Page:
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How is Scotland moving forward on Endometriosis care?

Endometriosis is one of the most common gynaecological conditions, affecting approximately one in ten women and people with periods globally. Characterised by debilitating chronic pelvic pain, fatigue, and even the potential of infertility, endometriosis can have a significant impact on people’s lives. The condition causes problems with relationships and sex life, difficulty in fulfilling work and social commitments, and impacts physical and mental wellbeing. However, this exhausting chronic condition is frequently under-diagnosed, with an average diagnosis time of eight and a half years in the UK. Campaigners advocating for improved diagnosis times and overall care for those affected by endometriosis have attributed these unacceptable delays in diagnosis to the “gender pain gap”, arguing that archaic disparities in women’s healthcare have driven misunderstanding and misdiagnosis of gynaecological conditions for decades. Furthermore, several studies have identified that endometriosis is a “neglected area of research and funding”, with academics, clinicians, and patients alike calling for greater research into the condition and future treatment options.

What is Endometriosis?

Endometriosis is a condition where cells akin to those in the lining of the uterus are found elsewhere in the body, most commonly around the reproductive organs, bowel, and bladder. During the monthly menstrual cycle, these cells react and behave in the same way as those in the lining of the uterus – being builded up and bleeding every month. However, with no way to leave the body like typical endometrial blood, the blood becomes trapped, causing inflammation, formation of scar tissue, and pain. Although some people do not experience symptoms, others can endure debilitating chronic pelvic pain, painful sex, painful bowel and bladder movements, and difficulties in becoming pregnant. The gold standard of diagnosis is an exploratory laparoscopy– a procedure that involves inserting a small telescope into the abdomen to look at the internal tissue for signs of endometriosis. Treatments for the condition are not curative; instead, they seek to reduce symptoms. These can include hormonal treatment such as the combined oral contraceptive pill, pain relief, and surgery, including hysterectomy – an operation to remove the uterus.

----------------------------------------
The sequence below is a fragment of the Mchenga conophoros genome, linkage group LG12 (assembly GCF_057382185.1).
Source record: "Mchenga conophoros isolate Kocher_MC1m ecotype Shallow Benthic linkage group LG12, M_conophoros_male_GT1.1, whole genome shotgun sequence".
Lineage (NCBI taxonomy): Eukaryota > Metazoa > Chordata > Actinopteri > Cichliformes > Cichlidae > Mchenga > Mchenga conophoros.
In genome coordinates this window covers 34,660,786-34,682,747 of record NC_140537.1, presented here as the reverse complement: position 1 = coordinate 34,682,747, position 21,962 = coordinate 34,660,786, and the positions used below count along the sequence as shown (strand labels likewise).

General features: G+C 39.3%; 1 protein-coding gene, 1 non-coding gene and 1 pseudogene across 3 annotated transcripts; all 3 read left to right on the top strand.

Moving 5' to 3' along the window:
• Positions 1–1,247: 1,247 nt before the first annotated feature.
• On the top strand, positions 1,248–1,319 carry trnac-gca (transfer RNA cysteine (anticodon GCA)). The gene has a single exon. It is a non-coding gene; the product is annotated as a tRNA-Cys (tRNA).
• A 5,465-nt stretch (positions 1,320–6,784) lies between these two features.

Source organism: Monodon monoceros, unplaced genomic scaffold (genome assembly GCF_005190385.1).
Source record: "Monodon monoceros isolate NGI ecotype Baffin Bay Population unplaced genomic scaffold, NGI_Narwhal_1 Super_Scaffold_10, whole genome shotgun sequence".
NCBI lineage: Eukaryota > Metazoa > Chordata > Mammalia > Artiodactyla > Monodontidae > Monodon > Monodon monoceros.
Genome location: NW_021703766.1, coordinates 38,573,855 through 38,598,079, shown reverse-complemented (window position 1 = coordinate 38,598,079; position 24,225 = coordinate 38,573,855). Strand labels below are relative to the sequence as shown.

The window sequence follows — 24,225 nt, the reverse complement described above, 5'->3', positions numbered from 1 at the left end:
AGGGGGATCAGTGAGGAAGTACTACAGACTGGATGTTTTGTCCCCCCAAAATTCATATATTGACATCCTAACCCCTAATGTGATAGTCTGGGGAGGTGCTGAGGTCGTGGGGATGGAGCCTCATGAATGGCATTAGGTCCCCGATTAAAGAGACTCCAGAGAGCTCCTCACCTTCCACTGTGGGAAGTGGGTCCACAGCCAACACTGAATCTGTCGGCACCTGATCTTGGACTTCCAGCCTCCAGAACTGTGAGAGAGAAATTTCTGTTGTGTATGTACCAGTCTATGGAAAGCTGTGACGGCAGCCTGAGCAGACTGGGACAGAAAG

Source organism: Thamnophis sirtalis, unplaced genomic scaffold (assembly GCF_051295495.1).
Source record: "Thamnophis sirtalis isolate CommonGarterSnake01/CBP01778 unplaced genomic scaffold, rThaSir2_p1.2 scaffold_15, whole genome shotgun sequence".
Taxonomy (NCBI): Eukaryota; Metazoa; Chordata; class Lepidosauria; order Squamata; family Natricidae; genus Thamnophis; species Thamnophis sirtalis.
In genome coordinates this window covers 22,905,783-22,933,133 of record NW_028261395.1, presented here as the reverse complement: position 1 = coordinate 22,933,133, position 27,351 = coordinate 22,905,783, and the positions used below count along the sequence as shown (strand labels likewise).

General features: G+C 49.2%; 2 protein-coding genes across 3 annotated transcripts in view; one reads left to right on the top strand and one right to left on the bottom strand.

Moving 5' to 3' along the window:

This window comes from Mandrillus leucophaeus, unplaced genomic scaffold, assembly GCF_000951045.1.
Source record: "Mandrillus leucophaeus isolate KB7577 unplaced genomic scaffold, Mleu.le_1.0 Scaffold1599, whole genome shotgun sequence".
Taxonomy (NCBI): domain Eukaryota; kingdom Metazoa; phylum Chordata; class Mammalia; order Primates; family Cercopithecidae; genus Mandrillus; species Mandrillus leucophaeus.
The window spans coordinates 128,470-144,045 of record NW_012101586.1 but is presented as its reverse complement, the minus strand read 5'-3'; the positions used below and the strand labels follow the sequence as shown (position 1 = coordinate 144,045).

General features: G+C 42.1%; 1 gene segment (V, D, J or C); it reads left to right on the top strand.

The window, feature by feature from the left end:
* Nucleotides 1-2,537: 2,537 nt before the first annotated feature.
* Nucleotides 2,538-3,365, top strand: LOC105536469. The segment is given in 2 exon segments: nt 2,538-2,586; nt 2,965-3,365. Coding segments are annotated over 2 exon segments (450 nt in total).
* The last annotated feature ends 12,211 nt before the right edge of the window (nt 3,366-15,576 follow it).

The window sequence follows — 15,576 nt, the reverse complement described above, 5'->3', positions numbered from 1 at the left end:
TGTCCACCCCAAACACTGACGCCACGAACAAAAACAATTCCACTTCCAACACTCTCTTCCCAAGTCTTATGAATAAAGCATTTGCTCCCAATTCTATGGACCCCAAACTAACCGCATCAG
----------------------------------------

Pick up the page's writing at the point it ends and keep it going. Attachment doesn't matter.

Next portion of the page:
Endometriosis Action Month: Scottish Parliament Panel Debate

Endometriosis UK, the leading UK charity committed to providing information and support to those with endometriosis, dedicated March 2022 as their official Endometriosis Action Month, calling for improved diagnosis and management, reduced diagnosis times, increased endometriosis service resources, greater healthcare practitioner awareness, and more funded research into the condition of endometriosis. As part of a plethora of events, Emma Cox, CEO of Endometriosis UK, hosted a virtual event, titled Endometriosis Action Month: Scottish Parliament panel debate on 15th March, with Monica Lennon, Scottish Labour MSP for Central Scotland, and Maree Todd, Minister for Public Health, Women’s Health and Sport to discuss the provision of, and barriers to, diagnosis and care in Scotland for endometriosis. In addition, they pledged support and action to help patients receive the highest standard of care possible.

Speaking at the event, Monica Lennon passionately voiced her support for ending the pain and isolation caused by the condition. Acknowledging the adverse effects of the COVID-19 pandemic on endometriosis treatment services, Lennon said, “for anyone living with a chronic condition, effectively the NHS was put into emergency measures and many of your treatment options were taken away – so that has been really tough.” She went on to say that, “early diagnosis is obviously important, better pain management is an urgent issue and finding the right treatment at the right time is an ongoing challenge.”

Referencing Endometriosis UK’s slogan, “End the silence, end the pain, end endometriosis”, the MSP noted that many people find the journey to initial diagnosis incredibly challenging, with patients finding self-advocacy for adequate care “exhausting and traumatising”. Lennon added, “we have this really important mission to reduce the average diagnosis time from 8 and a half years down to 12 months by May 2026 – the end of this Parliament term”, but she also stressed that this will require considerable monitoring and collaborative work.

The MSP concluded her enthusiastic remarks by saying, “we need to challenge gender inequality wherever it exists and that includes medical misogyny. We are seeing people who can ill afford it turn to private healthcare when they should be able to get the right treatment at the right time on the NHS.”